As I recently mentioned, I have decided to participate in the 52 Hike Challenge in 2017. Today, for Hike 1 of the challenge, I completed part of the River Trail hike in Great Falls Park, Virginia. While the first part of the River Trail was really busy (near the overlooks), the rest of the trail was sparsely traveled – as one would expect for a late January hike. I hiked 1.74 miles according to my app and it felt really good to get out in the woods again.

Great Falls Park

We’ve visited Great Falls Park numerous times with out-of-town guests. Not only are the falls beautiful, but they are super accessible and great for all ages. As I was solo-hiking today (Hubs caught the cold I had last week), I wanted to venture in a place that I was familiar and would have people around in case I had any problems with my knee.

The Great Falls Park Visitor Center is staffed with National Park Service Rangers, has a bookstore, and Passport to Your National Parks Stamps.

Overlook 1

Overlook 2

The view upriver of the falls from Overlook 2.

The view downriver from Overlook 2 – Mather Gorge is around the final bend.

Overlook 3

The view upriver from Overlook 3, with the previous overlook visible on the left.

The flood marker near Overlook 3 shows the various high water marks of recent floods in the park.

This is a view of the flood pole looking back towards the falls for prospective.

River Trail

The River Trail hike in Great Falls Park technically begins after Overlook 3. However, I always include the overlooks with the trail because you have to pass them to get to the trail when parking at the Visitor Center.

River Trai

The trail on the left leads to the River Trail, while the trail on the right is part of the Patowmack Canal Trail.

Another view of the River Trail hike in Great Falls Park. The trail enters the woods and winds along the Potomac River cliffs.

A well-worn tree branch that is used to help people scale the rocks at an off-trail vista.

The River Trail is marked with green blaze markers. The blaze markers are painted on trees and the rock areas. At times, the trail seems to divert (to view off-trail vistas mainly), but the markers can easily be found.

Mather Gorge from the River Trail

Mather Gorge is the narrowest part of the Potomac River in Great Falls Park/C&O Canal National Historical Park. The gorge is named after Stephen Mather, who was the first Director of the National Park Service. The narrowness of the gorge heavily influences the river during high water, causing flooding upstream.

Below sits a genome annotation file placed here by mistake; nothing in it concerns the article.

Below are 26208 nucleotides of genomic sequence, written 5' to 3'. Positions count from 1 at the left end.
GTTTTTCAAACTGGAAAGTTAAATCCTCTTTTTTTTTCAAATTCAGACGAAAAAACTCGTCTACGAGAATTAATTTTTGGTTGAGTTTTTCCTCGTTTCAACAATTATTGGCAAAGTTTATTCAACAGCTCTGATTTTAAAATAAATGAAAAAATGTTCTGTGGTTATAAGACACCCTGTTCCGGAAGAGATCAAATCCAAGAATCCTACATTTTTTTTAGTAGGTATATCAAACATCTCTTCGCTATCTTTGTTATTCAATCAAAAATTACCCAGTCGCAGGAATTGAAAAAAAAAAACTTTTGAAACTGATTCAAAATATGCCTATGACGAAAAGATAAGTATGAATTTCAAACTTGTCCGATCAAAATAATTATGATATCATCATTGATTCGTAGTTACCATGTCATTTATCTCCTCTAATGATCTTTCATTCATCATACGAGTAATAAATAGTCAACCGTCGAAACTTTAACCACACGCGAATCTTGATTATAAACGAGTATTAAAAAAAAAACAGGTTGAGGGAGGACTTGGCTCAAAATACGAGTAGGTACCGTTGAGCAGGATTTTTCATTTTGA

Mather Gorge in Great Falls Park

The beginning of the Mather Gorge in Great Falls Park, Virginia.

Mather Gorge in Great Falls Park

The water flowing through Mather Gorge is strong and swift. When flooded, water reaches the top of the gorge, as you can see from the large log that was deposited on the rocks across the river in the C&O Canal National Historical Park.

Mather Gorge in Great Falls Park

The obligatory hiking selfie.

Mather Gorge in Great Falls Park

While no one was on the river today, we have witnessed standup paddleboarders in this spot on two previous trips.

Mather Gorge in Great Falls Park

Facing downriver near the end of the Mather Gorge.

Mather Gorge in Great Falls Park

The Stephen Mather dedication plaque on the edge of Mather Gorge in Great Falls Park.

Wildlife in Great Falls Park

Today, I got to enjoy watching three different turkey vultures. The first was handing around the rapids near Overlook 1. The second and third vultures were perched in a tree between Overlook 3 and the wooded portion of the River Trail.

A turkey vulture flying above the falls.

A turkey vulture about to land on the rocks in the middle of the Overlook 1 falls.

Two turkey vultures perched high in a tree along the River Trail.


52 Hike Challenge Update

While I am committed to the 52 Hike Challenge, I am already behind by completing my first hike this late in January. I plan to make up my two missed hikes, but I was caring for my ill Mother back home in Wisconsin and then fell ill with a bad cold upon my return. My plan is to make up the hikes during the spring and summer when there is more daylight and we can complete a short hike after work.